The Scientist

» DNA, disease/medicine and microbiology

Most Recent

image: Protein Helps Cells Adapt—or Die

Protein Helps Cells Adapt—or Die

By | July 3, 2014

Scientists show how cell stress both prevents and promotes cell suicide in a study that’s equally divisive.

0 Comments

image: Magic Mushroom Dreams

Magic Mushroom Dreams

By | July 3, 2014

A psychedelic compound in hallucinogenic mushrooms triggers brain activity characteristic of dream states.

1 Comment

image: Done with Immunosuppressants

Done with Immunosuppressants

By | July 3, 2014

Adult sickle-cell patients have safely stopped taking their immunosuppressant medication thanks to a new type of blood stem-cell transplant.

2 Comments

image: Accidental Orgasms

Accidental Orgasms

By | July 1, 2014

Meet the researcher struggling to gain approval for his medical device, which was originally designed to relieve back pain, but turned out to be an orgasm inducer.

1 Comment

image: Capsule Reviews

Capsule Reviews

By | July 1, 2014

Sex on Earth, Wild Connection, The Classification of Sex, and XL Love

0 Comments

image: That Loving Feeling

That Loving Feeling

By | July 1, 2014

There are no FDA-approved drugs to treat low sexual desire in women, but not for lack of trying.

1 Comment

image: The Sooner, The Better

The Sooner, The Better

By | July 1, 2014

New approaches to diagnosing bacterial infections may one day allow the identification of pathogens and their antibiotic susceptibility in a matter of hours or minutes.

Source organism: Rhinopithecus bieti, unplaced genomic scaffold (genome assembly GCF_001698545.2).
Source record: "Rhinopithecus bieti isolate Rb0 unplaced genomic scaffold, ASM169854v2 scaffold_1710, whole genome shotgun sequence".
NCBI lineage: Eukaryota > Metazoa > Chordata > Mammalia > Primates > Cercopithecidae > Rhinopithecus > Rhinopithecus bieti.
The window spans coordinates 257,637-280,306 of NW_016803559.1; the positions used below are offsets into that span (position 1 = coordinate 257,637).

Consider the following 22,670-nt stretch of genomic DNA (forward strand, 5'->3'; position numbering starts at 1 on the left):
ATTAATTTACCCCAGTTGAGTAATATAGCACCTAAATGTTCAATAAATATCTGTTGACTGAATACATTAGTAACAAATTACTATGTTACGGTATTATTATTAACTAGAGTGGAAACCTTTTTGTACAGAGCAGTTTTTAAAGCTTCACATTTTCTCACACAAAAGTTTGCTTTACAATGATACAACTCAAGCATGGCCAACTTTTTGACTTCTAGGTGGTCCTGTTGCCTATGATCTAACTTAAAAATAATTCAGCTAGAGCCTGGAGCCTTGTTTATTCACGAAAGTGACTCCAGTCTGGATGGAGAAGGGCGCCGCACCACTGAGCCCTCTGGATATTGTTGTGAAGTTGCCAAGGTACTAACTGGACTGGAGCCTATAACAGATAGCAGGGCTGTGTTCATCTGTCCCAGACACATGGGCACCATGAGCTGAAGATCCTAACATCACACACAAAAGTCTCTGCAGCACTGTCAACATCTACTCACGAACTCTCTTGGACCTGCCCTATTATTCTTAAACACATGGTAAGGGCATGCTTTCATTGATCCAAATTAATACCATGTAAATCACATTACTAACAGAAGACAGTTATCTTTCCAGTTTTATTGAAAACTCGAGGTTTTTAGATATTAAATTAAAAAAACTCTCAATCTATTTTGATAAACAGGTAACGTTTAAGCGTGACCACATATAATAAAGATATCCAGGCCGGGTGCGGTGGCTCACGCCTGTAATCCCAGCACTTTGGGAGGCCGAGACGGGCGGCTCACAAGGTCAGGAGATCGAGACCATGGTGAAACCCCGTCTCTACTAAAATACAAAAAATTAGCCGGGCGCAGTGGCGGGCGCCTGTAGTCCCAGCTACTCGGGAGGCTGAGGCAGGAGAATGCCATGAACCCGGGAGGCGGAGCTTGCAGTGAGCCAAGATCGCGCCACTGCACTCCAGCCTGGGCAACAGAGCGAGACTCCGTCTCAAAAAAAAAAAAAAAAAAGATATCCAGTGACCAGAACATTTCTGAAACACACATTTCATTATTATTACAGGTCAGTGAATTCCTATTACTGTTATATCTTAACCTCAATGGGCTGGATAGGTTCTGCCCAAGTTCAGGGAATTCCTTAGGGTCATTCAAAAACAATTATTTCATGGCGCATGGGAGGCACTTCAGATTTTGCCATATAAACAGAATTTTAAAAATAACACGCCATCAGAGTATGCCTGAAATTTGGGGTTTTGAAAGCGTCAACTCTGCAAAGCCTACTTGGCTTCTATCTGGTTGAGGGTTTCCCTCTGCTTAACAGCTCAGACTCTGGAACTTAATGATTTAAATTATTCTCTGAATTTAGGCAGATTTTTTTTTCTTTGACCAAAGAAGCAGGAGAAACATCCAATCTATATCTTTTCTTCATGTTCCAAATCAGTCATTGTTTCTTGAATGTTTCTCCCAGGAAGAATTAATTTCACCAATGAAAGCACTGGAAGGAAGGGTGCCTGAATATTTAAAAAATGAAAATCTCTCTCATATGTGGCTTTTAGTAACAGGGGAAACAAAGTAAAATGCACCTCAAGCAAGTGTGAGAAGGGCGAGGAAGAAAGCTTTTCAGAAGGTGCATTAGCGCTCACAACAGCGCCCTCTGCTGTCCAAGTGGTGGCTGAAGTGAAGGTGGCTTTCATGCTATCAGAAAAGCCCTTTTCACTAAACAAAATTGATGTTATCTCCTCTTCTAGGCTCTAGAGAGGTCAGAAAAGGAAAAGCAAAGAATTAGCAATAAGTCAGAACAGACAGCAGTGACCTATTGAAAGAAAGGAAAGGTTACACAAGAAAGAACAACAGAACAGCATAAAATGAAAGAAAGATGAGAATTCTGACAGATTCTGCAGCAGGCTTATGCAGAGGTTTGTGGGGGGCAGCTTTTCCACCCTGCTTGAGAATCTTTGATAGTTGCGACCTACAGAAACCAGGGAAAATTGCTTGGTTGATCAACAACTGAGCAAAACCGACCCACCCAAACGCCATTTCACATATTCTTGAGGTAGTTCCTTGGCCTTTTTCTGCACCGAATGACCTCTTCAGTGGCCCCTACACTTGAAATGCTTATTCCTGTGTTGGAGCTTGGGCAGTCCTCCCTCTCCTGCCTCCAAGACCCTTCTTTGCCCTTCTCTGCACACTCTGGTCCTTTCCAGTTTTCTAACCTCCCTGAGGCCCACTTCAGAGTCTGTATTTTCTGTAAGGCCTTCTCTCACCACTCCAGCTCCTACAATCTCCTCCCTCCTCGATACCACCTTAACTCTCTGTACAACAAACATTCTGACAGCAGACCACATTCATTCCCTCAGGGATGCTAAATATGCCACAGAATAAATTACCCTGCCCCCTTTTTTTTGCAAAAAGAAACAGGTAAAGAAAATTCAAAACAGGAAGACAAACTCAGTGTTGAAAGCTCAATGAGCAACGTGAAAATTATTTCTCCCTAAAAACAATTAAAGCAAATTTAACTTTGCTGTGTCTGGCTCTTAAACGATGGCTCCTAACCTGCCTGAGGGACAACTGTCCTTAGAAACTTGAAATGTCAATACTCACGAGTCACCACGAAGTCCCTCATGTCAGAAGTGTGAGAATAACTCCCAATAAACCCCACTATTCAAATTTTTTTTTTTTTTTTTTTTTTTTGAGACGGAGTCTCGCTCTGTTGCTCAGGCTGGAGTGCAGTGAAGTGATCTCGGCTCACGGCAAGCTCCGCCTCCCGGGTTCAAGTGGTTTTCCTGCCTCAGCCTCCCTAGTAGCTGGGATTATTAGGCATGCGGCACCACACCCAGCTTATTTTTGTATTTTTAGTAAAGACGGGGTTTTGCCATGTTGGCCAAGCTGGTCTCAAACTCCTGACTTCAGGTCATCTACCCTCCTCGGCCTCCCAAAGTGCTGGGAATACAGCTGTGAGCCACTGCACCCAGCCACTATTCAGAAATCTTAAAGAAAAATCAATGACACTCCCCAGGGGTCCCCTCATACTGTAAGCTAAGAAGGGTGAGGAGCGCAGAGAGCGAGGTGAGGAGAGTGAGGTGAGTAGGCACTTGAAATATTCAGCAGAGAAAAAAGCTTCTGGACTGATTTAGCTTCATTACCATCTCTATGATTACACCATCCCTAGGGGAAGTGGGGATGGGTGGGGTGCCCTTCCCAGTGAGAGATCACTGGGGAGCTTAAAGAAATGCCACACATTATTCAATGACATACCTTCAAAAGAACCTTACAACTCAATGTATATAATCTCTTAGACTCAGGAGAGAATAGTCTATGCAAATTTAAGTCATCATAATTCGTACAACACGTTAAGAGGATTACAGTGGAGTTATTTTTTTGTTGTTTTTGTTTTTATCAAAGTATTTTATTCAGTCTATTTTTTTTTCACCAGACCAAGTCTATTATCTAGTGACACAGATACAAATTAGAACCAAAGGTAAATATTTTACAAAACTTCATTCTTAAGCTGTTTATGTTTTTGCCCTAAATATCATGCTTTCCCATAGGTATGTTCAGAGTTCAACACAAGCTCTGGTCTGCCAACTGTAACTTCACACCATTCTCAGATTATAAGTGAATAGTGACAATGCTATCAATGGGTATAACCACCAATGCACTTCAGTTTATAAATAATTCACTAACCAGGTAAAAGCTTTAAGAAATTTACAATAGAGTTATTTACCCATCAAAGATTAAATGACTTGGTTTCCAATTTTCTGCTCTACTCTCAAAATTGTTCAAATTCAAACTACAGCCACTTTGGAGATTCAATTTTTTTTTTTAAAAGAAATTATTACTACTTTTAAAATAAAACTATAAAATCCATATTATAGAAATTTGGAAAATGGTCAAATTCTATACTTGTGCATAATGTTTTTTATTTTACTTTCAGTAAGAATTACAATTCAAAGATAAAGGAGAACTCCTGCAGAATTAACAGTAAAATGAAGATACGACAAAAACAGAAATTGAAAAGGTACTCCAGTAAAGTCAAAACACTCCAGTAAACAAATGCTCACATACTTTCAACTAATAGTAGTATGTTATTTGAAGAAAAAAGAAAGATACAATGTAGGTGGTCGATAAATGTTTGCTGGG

0 Comments

image: Running Mice Regain Vision

Running Mice Regain Vision

By | June 27, 2014

Exposure to visual stimuli while running restores vision to mice blind in one eye. 

0 Comments

The British public votes to make creating a better test for bacterial infections the goal of the UK government’s Longitude Prize.

1 Comment

image: Mobile Microbiome

Mobile Microbiome

By | June 26, 2014

Cell phones are populated with many bacteria commonly found on users’ hands. 

0 Comments

Popular Now

  1. A Newly Identified Species Represents Its Own Eukaryotic Lineage
  2. Telomere Length and Childhood Stress Don’t Always Correlate
  3. Research Links Gut Health to Neurodegeneration
    The Nutshell Research Links Gut Health to Neurodegeneration

    Rodent studies presented at the Society for Neuroscience meeting this week tie pathologies in the gastrointestinal tract or microbiome composition with Parkinson’s and Alzheimer’s diseases.

  4. Running on Empty
    Features Running on Empty

    Regularly taking breaks from eating—for hours or days—can trigger changes both expected, such as in metabolic dynamics and inflammation, and surprising, as in immune system function and cancer progression.

RayBiotech